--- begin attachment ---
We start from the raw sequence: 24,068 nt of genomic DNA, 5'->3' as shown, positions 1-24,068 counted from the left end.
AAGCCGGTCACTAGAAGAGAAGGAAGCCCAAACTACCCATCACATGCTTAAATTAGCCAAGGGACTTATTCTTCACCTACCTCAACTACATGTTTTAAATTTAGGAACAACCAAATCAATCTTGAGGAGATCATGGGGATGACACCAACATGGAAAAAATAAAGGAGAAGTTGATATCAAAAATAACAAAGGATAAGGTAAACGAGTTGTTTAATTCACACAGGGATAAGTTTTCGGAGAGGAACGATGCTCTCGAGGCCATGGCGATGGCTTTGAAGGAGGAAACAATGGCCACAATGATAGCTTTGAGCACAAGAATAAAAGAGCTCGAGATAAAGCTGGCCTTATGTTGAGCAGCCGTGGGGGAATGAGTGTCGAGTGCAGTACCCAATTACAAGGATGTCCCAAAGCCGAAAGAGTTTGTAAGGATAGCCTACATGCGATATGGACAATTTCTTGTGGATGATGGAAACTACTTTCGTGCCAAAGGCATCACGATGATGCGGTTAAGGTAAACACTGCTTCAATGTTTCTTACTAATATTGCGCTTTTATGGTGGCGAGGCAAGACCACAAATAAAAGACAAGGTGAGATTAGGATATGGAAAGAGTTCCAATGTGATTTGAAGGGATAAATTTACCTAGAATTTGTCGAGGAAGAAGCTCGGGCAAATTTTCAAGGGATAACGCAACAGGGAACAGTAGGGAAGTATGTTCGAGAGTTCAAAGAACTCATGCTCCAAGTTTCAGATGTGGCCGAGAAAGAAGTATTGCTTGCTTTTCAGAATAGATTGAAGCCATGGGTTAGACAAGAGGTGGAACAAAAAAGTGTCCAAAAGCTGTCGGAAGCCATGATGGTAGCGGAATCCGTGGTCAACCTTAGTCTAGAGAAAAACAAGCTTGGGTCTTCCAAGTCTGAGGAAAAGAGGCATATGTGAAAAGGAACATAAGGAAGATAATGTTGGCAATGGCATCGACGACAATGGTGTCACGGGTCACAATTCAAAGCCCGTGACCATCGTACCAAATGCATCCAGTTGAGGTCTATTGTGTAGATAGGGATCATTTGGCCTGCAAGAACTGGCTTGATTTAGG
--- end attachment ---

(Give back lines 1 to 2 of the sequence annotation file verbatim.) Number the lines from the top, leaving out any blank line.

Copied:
We start from the raw sequence: 24,068 nt of genomic DNA, 5'->3' as shown, positions 1-24,068 counted from the left end.
AAGCCGGTCACTAGAAGAGAAGGAAGCCCAAACTACCCATCACATGCTTAAATTAGCCAAGGGACTTATTCTTCACCTACCTCAACTACATGTTTTAAATTTAGGAACAACCAAATCAATCTTGAGGAGATCATGGGGATGACACCAACATGGAAAAAATAAAGGAGAAGTTGATATCAAAAATAACAAAGGATAAGGTAAACGAGTTGTTTAATTCACACAGGGATAAGTTTTCGGAGAGGAACGATGCTCTCGAGGCCATGGCGATGGCTTTGAAGGAGGAAACAATGGCCACAATGATAGCTTTGAGCACAAGAATAAAAGAGCTCGAGATAAAGCTGGCCTTATGTTGAGCAGCCGTGGGGGAATGAGTGTCGAGTGCAGTACCCAATTACAAGGATGTCCCAAAGCCGAAAGAGTTTGTAAGGATAGCCTACATGCGATATGGACAATTTCTTGTGGATGATGGAAACTACTTTCGTGCCAAAGGCATCACGATGATGCGGTTAAGGTAAACACTGCTTCAATGTTTCTTACTAATATTGCGCTTTTATGGTGGCGAGGCAAGACCACAAATAAAAGACAAGGTGAGATTAGGATATGGAAAGAGTTCCAATGTGATTTGAAGGGATAAATTTACCTAGAATTTGTCGAGGAAGAAGCTCGGGCAAATTTTCAAGGGATAACGCAACAGGGAACAGTAGGGAAGTATGTTCGAGAGTTCAAAGAACTCATGCTCCAAGTTTCAGATGTGGCCGAGAAAGAAGTATTGCTTGCTTTTCAGAATAGATTGAAGCCATGGGTTAGACAAGAGGTGGAACAAAAAAGTGTCCAAAAGCTGTCGGAAGCCATGATGGTAGCGGAATCCGTGGTCAACCTTAGTCTAGAGAAAAACAAGCTTGGGTCTTCCAAGTCTGAGGAAAAGAGGCATATGTGAAAAGGAACATAAGGAAGATAATGTTGGCAATGGCATCGACGACAATGGTGTCACGGGTCACAATTCAAAGCCCGTGACCATCGTACCAAATGCATCCAGTTGAGGTCTATTGTGTAGATAGGGATCATTTGGCCTGCAAGAACTGGCTTGATTTAGG